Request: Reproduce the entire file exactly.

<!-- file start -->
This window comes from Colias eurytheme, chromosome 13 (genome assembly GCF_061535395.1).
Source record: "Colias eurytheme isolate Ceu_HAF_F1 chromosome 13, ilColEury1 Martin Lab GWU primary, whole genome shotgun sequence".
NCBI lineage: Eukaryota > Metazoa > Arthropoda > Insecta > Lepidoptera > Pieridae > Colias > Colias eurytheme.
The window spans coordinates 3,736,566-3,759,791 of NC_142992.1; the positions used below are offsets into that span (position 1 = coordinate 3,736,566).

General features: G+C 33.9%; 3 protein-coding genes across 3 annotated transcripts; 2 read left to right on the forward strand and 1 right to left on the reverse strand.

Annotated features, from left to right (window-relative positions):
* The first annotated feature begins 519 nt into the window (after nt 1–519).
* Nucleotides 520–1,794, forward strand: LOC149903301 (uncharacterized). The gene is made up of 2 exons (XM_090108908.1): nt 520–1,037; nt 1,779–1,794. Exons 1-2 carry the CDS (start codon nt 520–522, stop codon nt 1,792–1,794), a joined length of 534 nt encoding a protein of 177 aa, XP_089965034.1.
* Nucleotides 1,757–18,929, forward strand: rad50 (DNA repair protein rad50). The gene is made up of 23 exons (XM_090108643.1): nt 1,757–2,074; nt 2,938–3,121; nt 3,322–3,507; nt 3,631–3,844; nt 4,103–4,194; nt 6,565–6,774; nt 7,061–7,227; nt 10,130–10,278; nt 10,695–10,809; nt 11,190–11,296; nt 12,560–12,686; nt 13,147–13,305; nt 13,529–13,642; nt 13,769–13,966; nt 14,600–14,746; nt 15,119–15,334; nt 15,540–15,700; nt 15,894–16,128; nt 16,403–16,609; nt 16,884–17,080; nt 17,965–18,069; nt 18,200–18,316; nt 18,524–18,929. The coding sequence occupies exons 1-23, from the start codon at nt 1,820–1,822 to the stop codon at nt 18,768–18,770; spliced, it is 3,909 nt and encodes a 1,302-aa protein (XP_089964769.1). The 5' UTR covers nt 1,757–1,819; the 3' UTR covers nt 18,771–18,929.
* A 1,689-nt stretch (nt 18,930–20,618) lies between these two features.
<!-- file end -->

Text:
This window comes from Colias eurytheme, chromosome 13 (genome assembly GCF_061535395.1).
Source record: "Colias eurytheme isolate Ceu_HAF_F1 chromosome 13, ilColEury1 Martin Lab GWU primary, whole genome shotgun sequence".
NCBI lineage: Eukaryota > Metazoa > Arthropoda > Insecta > Lepidoptera > Pieridae > Colias > Colias eurytheme.
The window spans coordinates 3,736,566-3,759,791 of NC_142992.1; the positions used below are offsets into that span (position 1 = coordinate 3,736,566).

General features: G+C 33.9%; 3 protein-coding genes across 3 annotated transcripts; 2 read left to right on the forward strand and 1 right to left on the reverse strand.

Annotated features, from left to right (window-relative positions):
* The first annotated feature begins 519 nt into the window (after nt 1–519).
* Nucleotides 520–1,794, forward strand: LOC149903301 (uncharacterized). The gene is made up of 2 exons (XM_090108908.1): nt 520–1,037; nt 1,779–1,794. Exons 1-2 carry the CDS (start codon nt 520–522, stop codon nt 1,792–1,794), a joined length of 534 nt encoding a protein of 177 aa, XP_089965034.1.
* Nucleotides 1,757–18,929, forward strand: rad50 (DNA repair protein rad50). The gene is made up of 23 exons (XM_090108643.1): nt 1,757–2,074; nt 2,938–3,121; nt 3,322–3,507; nt 3,631–3,844; nt 4,103–4,194; nt 6,565–6,774; nt 7,061–7,227; nt 10,130–10,278; nt 10,695–10,809; nt 11,190–11,296; nt 12,560–12,686; nt 13,147–13,305; nt 13,529–13,642; nt 13,769–13,966; nt 14,600–14,746; nt 15,119–15,334; nt 15,540–15,700; nt 15,894–16,128; nt 16,403–16,609; nt 16,884–17,080; nt 17,965–18,069; nt 18,200–18,316; nt 18,524–18,929. The coding sequence occupies exons 1-23, from the start codon at nt 1,820–1,822 to the stop codon at nt 18,768–18,770; spliced, it is 3,909 nt and encodes a 1,302-aa protein (XP_089964769.1). The 5' UTR covers nt 1,757–1,819; the 3' UTR covers nt 18,771–18,929.
* A 1,689-nt stretch (nt 18,930–20,618) lies between these two features.